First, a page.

09-01-09, 09:29 AM
I'm trying to start a healthier lifestyle with my girlfriend and bicycling came up. My problem starts with my weight - I'm currently around 380 lbs. When looking at various bicycles, I can't find mention of weight limits in most of the stats. The one exception has been the Landrider, which has a special version for "riders over 300lbs". I've read lots of horrible reviews of the Landrider, mainly die to the autoshifting feature.
Am I looking to hard for something I needn't worry about? Between frames and wheels will most of the bikes support my weight?
I don't have a local bike store (Wal-Mart is about the closest that might count) so I don't have any local experts to ask.
Thanks in advance for advice!
09-01-09, 09:47 AM
Your post is in the General Cycling discussion. Try this discussion instead. You will receive better replies.
Welcome to the forum! But I should point out that you definitely don't want to get a bike at Walmart as they won't have anything suitable for you, does that mean you'll have to travel to find a bike shop? If so see if there are and shops close by that sell Kona bikes with the Kona Hoss http://www.konabikes.co.uk/2008/hoss/hoss.php being an excellent ride for you as it's a bike specifically for, what many of the larger cyclists refer to themselves as, Clydesdales.
09-01-09, 09:52 AM
I wouldn't worry about the frame.
Wheels are another matter. The ones that come stock on most bikes aren't going to cut it. I'd be looking for something with 36 spokes (32 for the front wheel will probably be OK) and I'd recommend having them hand tensioned by a good wheelman.
09-01-09, 09:59 AM
Normally I feel competent to address questions like this, but you've got 100 pounds on me at my heaviest, so be skeptical...
First, good for you for making a move. I've lost 50 pounds, and the difference in what I'm able to do, as well as my self-image, is astonishing. Try to focus on the goal, not the day to day annoyances and temptations, and just accept that this is a life change, not a temporary diet. You'll slip, you'll fall back, but keep plugging. It's worth it.
As for equipment, I THINK (but don't know) you'll be OK on a decent mountain bike if you bear your weight in mind. You want wheels with at least 36 spokes (about the most you'll find without having them built for you, and that's expensive) and big tires, 26 x2.0 or larger on a mountain bike, 700x35 or 38mm at least on a hybrid or road bike. Don't try to get by with skinny (23 or 25mm) road tires.
Most bike shop employees are wiry little effers, and it's rare to find one who actually understands what a 200+ pounder needs or wants on a bike. One of our local shops is owned by a guy who was a mechanic for the U.S. Cycling Team, a world-class pro wrench, and it took him three tries to build me a rear wheel that would stand up. Partly my fault--I didn't know enough to dodge the potholes. But he swore the first two would work, and they failed in a few hundred miles. Now that I'm down to 230, I ride standard 32-spoke wheels with no trouble.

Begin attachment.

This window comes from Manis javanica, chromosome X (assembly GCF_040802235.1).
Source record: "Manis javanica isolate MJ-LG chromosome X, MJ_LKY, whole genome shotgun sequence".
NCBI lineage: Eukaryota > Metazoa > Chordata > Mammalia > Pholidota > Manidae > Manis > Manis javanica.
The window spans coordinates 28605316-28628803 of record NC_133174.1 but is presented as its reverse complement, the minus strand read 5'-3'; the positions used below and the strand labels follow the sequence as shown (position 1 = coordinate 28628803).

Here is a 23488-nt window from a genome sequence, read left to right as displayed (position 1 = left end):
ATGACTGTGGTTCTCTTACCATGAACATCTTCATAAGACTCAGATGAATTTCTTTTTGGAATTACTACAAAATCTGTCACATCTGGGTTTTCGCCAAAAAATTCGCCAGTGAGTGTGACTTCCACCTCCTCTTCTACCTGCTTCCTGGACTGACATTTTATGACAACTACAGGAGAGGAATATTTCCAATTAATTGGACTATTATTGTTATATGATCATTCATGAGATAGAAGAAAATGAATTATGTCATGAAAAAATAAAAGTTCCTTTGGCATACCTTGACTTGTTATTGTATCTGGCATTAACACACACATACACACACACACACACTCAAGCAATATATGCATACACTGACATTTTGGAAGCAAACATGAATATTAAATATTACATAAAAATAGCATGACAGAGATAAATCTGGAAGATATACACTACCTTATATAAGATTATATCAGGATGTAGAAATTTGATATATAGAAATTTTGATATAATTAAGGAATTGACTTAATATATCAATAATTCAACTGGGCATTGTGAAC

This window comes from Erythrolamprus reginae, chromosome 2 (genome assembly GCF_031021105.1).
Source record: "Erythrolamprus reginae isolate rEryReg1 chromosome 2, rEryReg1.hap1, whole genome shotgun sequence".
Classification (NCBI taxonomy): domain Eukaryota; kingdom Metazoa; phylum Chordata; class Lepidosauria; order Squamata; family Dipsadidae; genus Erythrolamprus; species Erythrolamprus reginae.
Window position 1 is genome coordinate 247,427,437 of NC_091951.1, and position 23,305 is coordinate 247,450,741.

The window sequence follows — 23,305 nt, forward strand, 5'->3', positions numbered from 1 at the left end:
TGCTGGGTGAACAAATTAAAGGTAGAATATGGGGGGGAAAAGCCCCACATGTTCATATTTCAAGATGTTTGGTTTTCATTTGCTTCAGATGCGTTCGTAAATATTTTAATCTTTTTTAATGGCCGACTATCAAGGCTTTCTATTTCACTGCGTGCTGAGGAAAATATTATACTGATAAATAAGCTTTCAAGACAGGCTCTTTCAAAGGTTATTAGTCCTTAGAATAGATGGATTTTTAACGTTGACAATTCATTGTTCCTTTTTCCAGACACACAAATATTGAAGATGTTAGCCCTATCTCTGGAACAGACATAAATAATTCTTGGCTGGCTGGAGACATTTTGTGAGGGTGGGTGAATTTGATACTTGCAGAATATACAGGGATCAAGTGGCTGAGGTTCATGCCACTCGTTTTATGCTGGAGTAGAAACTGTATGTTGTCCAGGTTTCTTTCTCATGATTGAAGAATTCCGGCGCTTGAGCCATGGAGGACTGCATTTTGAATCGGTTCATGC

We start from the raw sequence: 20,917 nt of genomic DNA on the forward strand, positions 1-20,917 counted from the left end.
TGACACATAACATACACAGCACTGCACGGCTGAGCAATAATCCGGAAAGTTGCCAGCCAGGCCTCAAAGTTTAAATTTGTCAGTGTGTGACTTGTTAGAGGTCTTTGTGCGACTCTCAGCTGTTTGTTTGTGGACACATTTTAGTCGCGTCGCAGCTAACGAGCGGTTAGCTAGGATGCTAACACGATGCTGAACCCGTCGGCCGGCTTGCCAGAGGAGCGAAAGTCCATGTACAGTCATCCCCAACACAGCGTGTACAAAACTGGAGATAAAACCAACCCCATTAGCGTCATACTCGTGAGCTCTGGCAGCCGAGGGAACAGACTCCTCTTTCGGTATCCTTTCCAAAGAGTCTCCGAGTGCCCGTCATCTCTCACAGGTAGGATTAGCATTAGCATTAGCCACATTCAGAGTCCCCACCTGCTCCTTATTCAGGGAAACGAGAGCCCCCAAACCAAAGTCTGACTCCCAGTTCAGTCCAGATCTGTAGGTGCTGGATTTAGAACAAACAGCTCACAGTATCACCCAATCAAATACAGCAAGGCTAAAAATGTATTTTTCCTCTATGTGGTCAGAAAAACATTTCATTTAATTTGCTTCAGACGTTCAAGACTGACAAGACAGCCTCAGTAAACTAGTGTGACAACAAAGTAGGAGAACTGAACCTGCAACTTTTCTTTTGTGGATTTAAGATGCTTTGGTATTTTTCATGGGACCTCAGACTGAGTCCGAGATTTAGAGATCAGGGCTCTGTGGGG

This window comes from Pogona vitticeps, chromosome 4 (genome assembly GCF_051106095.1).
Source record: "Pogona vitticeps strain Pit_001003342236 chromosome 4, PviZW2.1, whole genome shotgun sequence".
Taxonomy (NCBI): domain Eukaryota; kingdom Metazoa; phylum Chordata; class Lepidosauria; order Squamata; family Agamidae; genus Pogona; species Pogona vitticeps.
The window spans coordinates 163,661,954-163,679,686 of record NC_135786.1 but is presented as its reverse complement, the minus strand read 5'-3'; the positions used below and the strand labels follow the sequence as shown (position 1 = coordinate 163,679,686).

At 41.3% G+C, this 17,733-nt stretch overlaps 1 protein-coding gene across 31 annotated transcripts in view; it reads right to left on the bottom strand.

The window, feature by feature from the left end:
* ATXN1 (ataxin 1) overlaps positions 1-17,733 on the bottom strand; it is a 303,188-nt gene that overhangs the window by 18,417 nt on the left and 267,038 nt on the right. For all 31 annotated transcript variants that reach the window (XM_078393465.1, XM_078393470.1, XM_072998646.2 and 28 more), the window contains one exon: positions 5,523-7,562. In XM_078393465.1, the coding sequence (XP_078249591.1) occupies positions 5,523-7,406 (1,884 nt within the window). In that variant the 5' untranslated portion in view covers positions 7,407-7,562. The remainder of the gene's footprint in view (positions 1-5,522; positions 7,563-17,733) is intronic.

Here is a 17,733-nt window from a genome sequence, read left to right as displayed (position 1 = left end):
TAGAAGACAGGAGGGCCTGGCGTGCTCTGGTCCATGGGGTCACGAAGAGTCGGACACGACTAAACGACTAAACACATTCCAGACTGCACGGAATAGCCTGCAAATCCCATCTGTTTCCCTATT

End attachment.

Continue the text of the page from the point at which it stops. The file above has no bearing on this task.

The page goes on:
When you're on the bike, watch where you're going. Don't run on, off, or into anything you can avoid. Don't go up or down curbs. Go around potholes, and pick the smooth road over the torn-up one. Aim for longish, not-too-fast rides at first (how long is long? How fast is fast? Depends on you. My first "real" ride was 12 miles, took an hour and a half and wiped me out for two days. Today I do the same route in less than 40 minutes as part of a 40-mile loop I ride a few times a week). Stick to it, but don't burn yourself out. Rest days are important, too.
Don't make every ride an effort, a "training ride." There's nothing wrong with hoping on the bike just to ride around, or to head out for coffee, or to explore a park, back road or the rich people's neighborhood up the hill. Time on the bike is time on the bike, and especially at first, it all counts. When you're down to 210 and looking for a challenge, you can pick up speed.
Learn a little about basic repairs before you go. You WILL have flat tires--everybody does--so carry a patch kit, spare tube and pump, and know how to use them. You will regret it if you ignore this advice. You may break spokes, so learn how to true a wheel and/or adjust your brakes so you can ride with a wobbly wheel (it's not a catastrophe--you can replace spokes yourself, or any bike shop can do it in a few minutes). If you break spokes often, consider asking a good shop to "true" the wheel--most wheels are machine-built these days, and a good hand-built or hand-trued wheel will be stronger.
I can't recommend a specific bike, but I think you should expect to spend somewhere in the range of $450 to infinity--there's no top limit, but there's a significant upturn in quality around $450. If you have a bike shop within a couple of hours' drive, it's definitely worth the trip. Tell them what you want to do and ask what they recommend. They may show you something a little more expensive than $450, and that's OK. If they try to put you on a $1500 bike, or if they roll out some skinny-tired race bike with the seat four inches higher than the handlebars, go somewhere else. For your purposes now, there's nothing wrong with a "comfort bike" or a hybrid. They can be set up to work for you, you won't be in pain while you're riding and if you get serious and move up, you'll have a spare bike.
Stick with it, dude. It's worth it in the end.
09-01-09, 10:32 AM
Thanks for the quick replies guys! I already feel better about what types of things to look for. Wheel spokes/size seems to be an important thing to look at.
I went ahead and posted this in the Clydesdale forum at http://www.bikeforums.net/showthread.php?p=9594569 (which would have made more sense - duh for being a newb!), so if an admin can close this thread I'd be grateful.